Part of the CppHeresy
Let's see, what else is a mess. Oh yes, there's all that drivel where we compose a container and have a method that just calls its methods. Screw that - InheritStlContainersPublicly. Oh, you think that will break encapsulation? BloodyOath it would, except that python is doing your encapsulation for you. Well then, what about when you have a class with two containers? ReFactor it. But wouldn't that result in MI? Maybe not with StlStyle, but even if it does, MultipleInheritanceIsNotEvil.
In orthodox (non-Python) CeePlusPlus
, an alternative is to inherit privately and add using declarations as needed. It is less typing than composition and it avoids problems like the lack of virtual destructor.
This is a
much better alternative. It's not so much that it is heresy to publicly inherit from STL containers. Who cares about heresy? It's that
it just isn't a good idea and can lead to subtle bugs, especially if you use any polymorphism. You are much better off using simple private inheritance (i.e. ImplementationInheritance) and explicitly publishing the members you want with
using declarations. -- RobertDiFalco
It is usually advised not
to derive a class from STL (StandardTemplateLibrary
). This is because STL does not provide virtual destructors and so can cause a problem if you destroy it from the base class. You can embed the STL class and inline all of the calls you want to use from it. This will only cost you programming time now and will leave you with a more robust class for future modifications. -- WayneMack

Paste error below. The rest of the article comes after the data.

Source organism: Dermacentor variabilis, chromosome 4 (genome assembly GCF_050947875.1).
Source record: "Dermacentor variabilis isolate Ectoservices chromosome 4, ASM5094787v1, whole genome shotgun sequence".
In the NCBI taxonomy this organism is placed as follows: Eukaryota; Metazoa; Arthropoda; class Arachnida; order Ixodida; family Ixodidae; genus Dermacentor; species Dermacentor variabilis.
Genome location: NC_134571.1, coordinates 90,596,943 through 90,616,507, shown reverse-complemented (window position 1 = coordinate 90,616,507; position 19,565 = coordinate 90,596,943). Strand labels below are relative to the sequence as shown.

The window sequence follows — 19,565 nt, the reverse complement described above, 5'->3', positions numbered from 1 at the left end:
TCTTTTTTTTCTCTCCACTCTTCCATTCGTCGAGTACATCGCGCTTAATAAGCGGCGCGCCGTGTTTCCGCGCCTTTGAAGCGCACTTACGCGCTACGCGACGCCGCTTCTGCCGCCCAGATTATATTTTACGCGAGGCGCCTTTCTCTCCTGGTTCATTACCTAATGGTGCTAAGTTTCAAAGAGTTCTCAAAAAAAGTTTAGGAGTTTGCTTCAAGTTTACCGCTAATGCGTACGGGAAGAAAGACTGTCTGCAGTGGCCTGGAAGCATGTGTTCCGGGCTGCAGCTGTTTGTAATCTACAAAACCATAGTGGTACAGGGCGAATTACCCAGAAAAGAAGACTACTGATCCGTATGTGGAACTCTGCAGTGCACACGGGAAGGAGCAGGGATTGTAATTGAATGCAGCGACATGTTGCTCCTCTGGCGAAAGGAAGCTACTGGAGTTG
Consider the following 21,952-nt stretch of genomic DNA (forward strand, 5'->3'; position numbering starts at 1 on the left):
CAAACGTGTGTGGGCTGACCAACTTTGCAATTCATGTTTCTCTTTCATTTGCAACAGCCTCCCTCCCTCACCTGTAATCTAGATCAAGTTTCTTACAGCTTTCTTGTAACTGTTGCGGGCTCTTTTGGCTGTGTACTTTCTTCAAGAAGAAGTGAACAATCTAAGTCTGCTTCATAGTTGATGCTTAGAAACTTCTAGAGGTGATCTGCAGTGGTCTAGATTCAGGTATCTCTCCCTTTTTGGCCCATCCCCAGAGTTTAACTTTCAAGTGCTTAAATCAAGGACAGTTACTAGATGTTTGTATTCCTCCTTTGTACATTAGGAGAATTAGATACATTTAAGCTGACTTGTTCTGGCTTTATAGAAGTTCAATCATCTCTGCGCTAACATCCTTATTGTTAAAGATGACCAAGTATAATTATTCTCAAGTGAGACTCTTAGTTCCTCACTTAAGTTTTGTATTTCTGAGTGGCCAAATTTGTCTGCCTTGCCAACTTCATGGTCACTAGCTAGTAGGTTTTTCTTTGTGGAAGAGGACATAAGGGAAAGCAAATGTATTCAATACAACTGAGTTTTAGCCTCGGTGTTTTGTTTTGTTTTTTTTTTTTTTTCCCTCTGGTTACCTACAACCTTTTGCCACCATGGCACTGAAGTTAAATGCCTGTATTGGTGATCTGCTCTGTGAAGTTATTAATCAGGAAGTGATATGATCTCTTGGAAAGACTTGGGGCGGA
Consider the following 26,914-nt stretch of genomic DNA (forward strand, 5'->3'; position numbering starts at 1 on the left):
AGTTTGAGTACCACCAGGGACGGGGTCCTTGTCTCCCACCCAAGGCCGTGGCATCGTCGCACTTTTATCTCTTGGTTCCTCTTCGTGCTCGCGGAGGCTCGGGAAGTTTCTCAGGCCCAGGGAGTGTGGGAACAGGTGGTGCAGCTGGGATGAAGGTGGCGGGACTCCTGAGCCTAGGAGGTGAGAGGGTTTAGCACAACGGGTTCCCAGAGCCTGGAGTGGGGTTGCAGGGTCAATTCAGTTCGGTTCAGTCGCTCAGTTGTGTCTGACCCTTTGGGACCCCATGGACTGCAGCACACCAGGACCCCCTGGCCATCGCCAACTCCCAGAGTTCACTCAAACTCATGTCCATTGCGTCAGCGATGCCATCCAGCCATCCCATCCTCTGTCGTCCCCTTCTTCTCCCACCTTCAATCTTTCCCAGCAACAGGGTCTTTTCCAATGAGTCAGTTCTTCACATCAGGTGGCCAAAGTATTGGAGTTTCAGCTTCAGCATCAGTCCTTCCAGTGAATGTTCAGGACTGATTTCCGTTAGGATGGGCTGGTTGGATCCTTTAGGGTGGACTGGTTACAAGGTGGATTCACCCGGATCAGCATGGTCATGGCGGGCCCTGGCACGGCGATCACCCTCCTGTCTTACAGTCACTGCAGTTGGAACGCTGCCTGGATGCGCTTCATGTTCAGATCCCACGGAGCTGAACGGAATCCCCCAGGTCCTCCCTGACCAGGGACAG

True with public inheritance. However ill advised, you can avoid the problem with private inheritance.
Ah, I wasn't familiar with using
plus private inheritance. Yes, this improves the CppHeresy
- thanks! --PeterMerel
Attention all alleged C++ heretics. The bonding layer between C++ and the scripting layer is a "PublishedInterface
" - that's one step above a "PublicInterface
". So, per EncapsulationIsHierarchical
, wide and reckless interfaces within one capsule are okay so long as you don't >publish< them.
If you published them, you'd be responsible for maintaining them, going forward. That would inhibit refactoring.
So if we see that the commandment "make PublishedInterface
s as narrow as possible" is being followed to the letter, then this is CppOrthodoxy
, not CppHeresy
, and our sophomoric attempts to disconcert the gurus must lead elsewhere.